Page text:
For an act like Declan McKenna, it must be difficult to fit so many festival season favourites amongst new material, yet the Londoner managed to find a balance in his setlist which seemed to thoroughly please his audience. Opener ‘Why Do You Feel So Down?’ began his set with a passionate energy from both artist and crowd which was to be carried through to the end of the hour.

Following this was ‘Sympathy’, the undeniably catchy lead single from McKenna’s third album What Happened to the Beach?, and glam-rock inspired ‘The Key to Life on Earth’, a song taken from sophomore album Zeros which was received by an eager audience full of enthusiasm. Declan then took the opportunity to perform recent releases including the soft-toned, introspective ‘Elevator Hum’, ‘Mezzanine’, and ‘Mullholand’s Dinner and Wine’, the latter of which is a sure-fire candidate for future indie classic.

Credit: Ailish O’Leary Austin @ The Mancunion

‘Brazil’ was unsurprisingly received well as the crowd transformed into a sea of flags and football shirts atop shoulders from the song’s first note. ‘Mullholand’ may well become a future indie classic, but it is indubitable that ‘Brazil’ is already one: officially released in 2015 as Declan McKenna’s first-ever single, it had already begun gaining traction on Bandcamp in the previous year after being submitted as a final piece of GCSE coursework. Originally written in protest of the effects of the FIFA World Cup on Brazil’s favela population, the song has since experienced various resurgences online, cementing itself as McKenna’s most popular track and thrilling live audiences in the process.

Credit: Ailish O’Leary Austin @ The Mancunion

Following ‘Brazil’ was ‘British Bombs’, another politically charged protest song which closed the Londoner’s set: the indie-rock star displayed statistics exposing British involvement in Yemen as the standalone single’s driving guitar and percussion enveloped the Live at Leeds crowd in a moment of pure energy and intensity. Despite the track being released five years ago, McKenna remained as assertive and impassioned as ever, reminding the audience of the urgency of his message as he bounded across the stage belting out impactful lyrics such as “ammo from home soil, set sail for wherever the fuck got oil this time”.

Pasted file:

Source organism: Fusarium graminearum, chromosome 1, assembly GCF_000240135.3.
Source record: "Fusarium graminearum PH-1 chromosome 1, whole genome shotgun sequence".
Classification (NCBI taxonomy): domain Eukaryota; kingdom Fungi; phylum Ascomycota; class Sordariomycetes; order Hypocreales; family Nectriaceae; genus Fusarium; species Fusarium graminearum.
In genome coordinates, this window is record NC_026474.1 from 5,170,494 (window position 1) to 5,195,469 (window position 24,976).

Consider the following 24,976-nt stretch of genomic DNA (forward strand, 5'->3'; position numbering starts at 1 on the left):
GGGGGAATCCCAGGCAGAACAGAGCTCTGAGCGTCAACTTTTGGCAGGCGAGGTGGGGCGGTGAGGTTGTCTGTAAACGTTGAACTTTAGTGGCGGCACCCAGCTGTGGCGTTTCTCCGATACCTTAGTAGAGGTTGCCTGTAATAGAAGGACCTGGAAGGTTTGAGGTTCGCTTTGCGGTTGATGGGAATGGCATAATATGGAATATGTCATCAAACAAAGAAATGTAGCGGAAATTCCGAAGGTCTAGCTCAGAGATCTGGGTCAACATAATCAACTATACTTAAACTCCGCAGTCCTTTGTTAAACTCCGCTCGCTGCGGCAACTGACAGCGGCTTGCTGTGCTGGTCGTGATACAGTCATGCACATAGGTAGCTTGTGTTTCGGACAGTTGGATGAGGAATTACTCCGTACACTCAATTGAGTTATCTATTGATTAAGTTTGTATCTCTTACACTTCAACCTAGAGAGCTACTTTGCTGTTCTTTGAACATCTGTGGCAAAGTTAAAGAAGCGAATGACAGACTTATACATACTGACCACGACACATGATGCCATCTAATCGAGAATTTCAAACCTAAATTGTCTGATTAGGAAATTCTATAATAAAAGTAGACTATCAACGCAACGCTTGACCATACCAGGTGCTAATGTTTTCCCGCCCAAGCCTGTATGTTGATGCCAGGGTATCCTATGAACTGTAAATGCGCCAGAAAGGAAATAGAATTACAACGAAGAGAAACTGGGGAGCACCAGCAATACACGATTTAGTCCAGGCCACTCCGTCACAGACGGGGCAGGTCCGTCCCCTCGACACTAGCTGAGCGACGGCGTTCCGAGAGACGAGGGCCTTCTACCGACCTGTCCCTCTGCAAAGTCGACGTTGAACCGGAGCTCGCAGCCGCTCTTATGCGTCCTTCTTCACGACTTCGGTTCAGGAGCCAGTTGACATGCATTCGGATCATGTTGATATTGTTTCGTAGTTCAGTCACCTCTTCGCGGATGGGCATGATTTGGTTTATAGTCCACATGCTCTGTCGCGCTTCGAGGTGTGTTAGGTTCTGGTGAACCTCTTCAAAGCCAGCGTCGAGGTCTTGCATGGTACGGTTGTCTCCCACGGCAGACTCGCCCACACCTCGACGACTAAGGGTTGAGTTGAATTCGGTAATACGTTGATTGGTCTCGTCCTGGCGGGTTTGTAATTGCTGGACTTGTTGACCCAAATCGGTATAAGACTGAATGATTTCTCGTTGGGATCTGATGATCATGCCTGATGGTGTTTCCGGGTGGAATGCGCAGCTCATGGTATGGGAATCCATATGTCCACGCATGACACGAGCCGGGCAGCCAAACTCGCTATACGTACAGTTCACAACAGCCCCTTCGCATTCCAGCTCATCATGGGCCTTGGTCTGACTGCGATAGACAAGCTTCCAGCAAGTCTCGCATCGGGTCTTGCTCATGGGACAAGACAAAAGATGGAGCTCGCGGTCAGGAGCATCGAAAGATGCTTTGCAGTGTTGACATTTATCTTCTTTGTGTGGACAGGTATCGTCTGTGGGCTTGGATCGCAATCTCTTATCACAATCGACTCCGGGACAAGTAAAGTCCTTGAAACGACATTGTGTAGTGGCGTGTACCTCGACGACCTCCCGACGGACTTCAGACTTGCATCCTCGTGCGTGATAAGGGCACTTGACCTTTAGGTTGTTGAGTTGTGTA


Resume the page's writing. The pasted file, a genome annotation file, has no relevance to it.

This performance began a long run of performances in a typically busy festival season for the indie-rock singer-songwriter: recently wrapping up a tour of the UK and Europe, Declan McKenna was set to play BBC Radio One’s Big Weekend the following day, before appearing at festivals across the world including Glastonbury, Belgium’s Rock Werchter, and Oxfordshire’s Truck Festival and embarking on yet another mini summer tour of his own.

Opening with ‘Never Going Under’, the title track of their latest album, Circa Waves’ set was similarly filled to the brim with fan favourites and newer material. Following What’s It Like Over There? cut ‘Movies’, singer Kieran Shudall informed the audience that his band would be playing “a bit of everything” in the next 50 minutes, a statement similar to one given by Declan McKenna. ‘Sad Happy’ and ‘Do You Wanna Talk?’ witnessed the Liverpool indie-rock titans’ crowd joining them in chants of catchy hooks, while ‘T-Shirt Weather’ was met with the day’s first proper mosh pits, leading many audience members to fall into the mud in a domino effect of punters.

Credit: Ailish O’Leary Austin @ The Mancunion

After The Cribs enchanted an audience of all ages with their raw, garage-rock-inspired discography, The Kooks ended the night on a high with their main stage headline performance. Proving themselves worthy of their slot from start to finish, the Brighton band opened the set with an array of Inside In / Inside Out cuts. By the time they left the stage, many attendees had also departed, retiring to warm beds rather than remaining in the rain, but those who decided to stay prevailed until the end. Hits such as ‘She Moves in Her Own Way’ and ‘Naïve’ were received with rapturous, energetic reactions as their lyrics were dutifully recited.

Despite some painful clashes leading to a lot of decision-making and prioritisation (Billy Nomates, Corinne Bailey Rae, and Future Islands were all sacrificed), Live at Leeds in the Park was a brilliant day of music. The festival may be known as indie-dominated, but pop acts such as Melanie C stood out from the crowd, bringing a spatter of fun and nostalgia to the festival. Overall, Live at Leeds in the Park once again proved itself as the perfect place to begin the year’s festival season, with plenty of new discoveries, old favourites, and certainly something for everyone.